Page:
Legitimacy: Statisticians and scientists criticized governmental and advisory bodies (RIVM, OMT, Ministry of Health, etc.) for failing to seek help with data analysis and not upholding standards of Open Science. The various governmental bodies were under pressure to send unambiguous signals to the general public, and were struggling to represent uncertainties adequately while at the same time maintaining their authority in the public sphere.
Taking the recent COVID-19 crisis as its primary case study, this research project will develop and analyze heuristics for collective decision making under radical uncertainty.
This project investigates the practice of evidence-based policy making from the point of view of normative adequacy. We take individual choice theory to provide a useful starting point for the analysis of decision making under uncertainty but also argue that it should be expanded so as to be able to yield guidelines for situations of radical uncertainty and for its collective nature. Collective and emergent decision dynamics will be analyzed, and their role in policy-making will be evaluated.
The project will start with a reconstruction and appraisal of the decision-making processes during the COVID-19 crisis. Questions of particular interest here are:
What decision-theoretic principles were implicitly adopted by the decision-making bodies, e.g., the OMT and RIVM, and which values were considered?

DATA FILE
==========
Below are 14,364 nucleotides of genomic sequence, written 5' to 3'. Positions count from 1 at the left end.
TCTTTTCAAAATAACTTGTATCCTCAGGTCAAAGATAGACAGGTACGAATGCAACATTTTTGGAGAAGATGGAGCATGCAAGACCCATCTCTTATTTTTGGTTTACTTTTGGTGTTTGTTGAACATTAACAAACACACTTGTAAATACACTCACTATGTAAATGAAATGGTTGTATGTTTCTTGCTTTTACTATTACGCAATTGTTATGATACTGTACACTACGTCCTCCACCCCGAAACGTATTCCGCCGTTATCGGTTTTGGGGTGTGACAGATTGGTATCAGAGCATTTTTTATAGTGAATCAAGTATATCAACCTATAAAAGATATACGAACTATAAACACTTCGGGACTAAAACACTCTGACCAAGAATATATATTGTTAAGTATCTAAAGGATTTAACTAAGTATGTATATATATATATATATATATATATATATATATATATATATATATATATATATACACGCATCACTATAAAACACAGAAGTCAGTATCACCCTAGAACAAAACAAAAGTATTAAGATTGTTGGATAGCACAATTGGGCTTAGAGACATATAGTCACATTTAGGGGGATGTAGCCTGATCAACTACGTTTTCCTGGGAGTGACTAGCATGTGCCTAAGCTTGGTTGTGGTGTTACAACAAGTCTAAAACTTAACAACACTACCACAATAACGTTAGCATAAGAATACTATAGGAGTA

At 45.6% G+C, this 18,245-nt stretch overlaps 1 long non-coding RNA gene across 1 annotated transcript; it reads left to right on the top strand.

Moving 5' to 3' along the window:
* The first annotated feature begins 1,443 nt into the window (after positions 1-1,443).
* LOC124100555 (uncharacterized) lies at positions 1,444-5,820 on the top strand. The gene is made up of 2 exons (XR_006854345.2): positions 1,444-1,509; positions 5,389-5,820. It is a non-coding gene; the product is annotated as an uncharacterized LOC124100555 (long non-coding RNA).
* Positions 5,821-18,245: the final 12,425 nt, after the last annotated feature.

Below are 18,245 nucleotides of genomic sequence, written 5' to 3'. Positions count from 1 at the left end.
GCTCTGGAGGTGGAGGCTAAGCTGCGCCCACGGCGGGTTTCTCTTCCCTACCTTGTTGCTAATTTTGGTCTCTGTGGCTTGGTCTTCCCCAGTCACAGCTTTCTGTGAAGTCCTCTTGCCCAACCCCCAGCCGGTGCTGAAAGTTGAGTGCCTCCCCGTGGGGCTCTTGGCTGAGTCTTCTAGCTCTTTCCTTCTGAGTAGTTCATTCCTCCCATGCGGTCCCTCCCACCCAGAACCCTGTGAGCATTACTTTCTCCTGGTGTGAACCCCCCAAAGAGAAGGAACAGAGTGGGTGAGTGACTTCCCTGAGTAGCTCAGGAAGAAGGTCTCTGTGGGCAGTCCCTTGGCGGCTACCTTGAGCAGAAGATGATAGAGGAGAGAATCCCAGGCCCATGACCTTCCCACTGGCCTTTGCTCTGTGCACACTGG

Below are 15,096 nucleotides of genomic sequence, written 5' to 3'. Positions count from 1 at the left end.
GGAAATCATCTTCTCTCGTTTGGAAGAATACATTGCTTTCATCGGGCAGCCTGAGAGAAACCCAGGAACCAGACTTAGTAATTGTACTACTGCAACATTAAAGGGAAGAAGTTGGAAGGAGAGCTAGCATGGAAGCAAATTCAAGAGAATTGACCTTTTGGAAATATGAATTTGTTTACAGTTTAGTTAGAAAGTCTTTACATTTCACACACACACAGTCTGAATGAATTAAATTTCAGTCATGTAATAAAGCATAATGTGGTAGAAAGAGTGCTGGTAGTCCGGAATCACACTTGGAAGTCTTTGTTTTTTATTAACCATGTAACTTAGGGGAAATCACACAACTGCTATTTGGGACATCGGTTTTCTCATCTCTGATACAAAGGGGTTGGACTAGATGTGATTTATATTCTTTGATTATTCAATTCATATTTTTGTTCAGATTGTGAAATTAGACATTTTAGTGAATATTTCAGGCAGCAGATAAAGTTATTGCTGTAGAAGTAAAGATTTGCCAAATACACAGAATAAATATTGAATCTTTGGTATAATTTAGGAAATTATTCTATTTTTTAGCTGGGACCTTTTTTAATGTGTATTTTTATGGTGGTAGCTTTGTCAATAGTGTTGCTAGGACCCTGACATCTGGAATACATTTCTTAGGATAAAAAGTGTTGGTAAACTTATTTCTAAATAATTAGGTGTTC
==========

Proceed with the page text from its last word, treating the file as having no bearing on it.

Which facts were presented as value-free, and how did these purportedly neutral facts impact the political decision making?
Which decision procedures were used and how did they affect the legitimacy of the decisions?
How did the decisions coming from experts and institutions shape collective risk perception and what impact did the resulting opinions have on policy decisions?
The main part of the project will consist of the development of a theory of policy making under radical uncertainty in a multi-agent context. It will give a precise description of the nature of these situations, will make clear how epistemic and evaluative considerations are incorporated in it, and what kind of decision rules ('heuristics') can be defended for the cooperation between the agents involved. In the concluding part of the project, the resulting account will be used to assess the policies regarding financial support for firms and businesses in the face of a global external shock like COVID-19.
1. Nancy Cartwright and Jeremy Hardie (2012), Evidence-based Policy, Oxford University Press.
2. Nancy Cartwright (2007), Hunting Causes and Using Them, Oxford University Press.
3. Heather Douglas (2009), Science, Policy, and the Value-Free Ideal, Pittsburgh University Press.
4. Kay, John and Mervyn King (2020), Radical Uncertainty: Decision-Making Beyond the Numbers, W.W. Norton
5. Miriam Solomon (2015), Making Medical Knowledge, Oxford University Press.
Jan-Willem Romeijn (RuG), Martin van Hees (VU), Francesca Giardini (RUG), Chloé de Canson (RUG)
Faculty of Philosophy at the University of Groningen.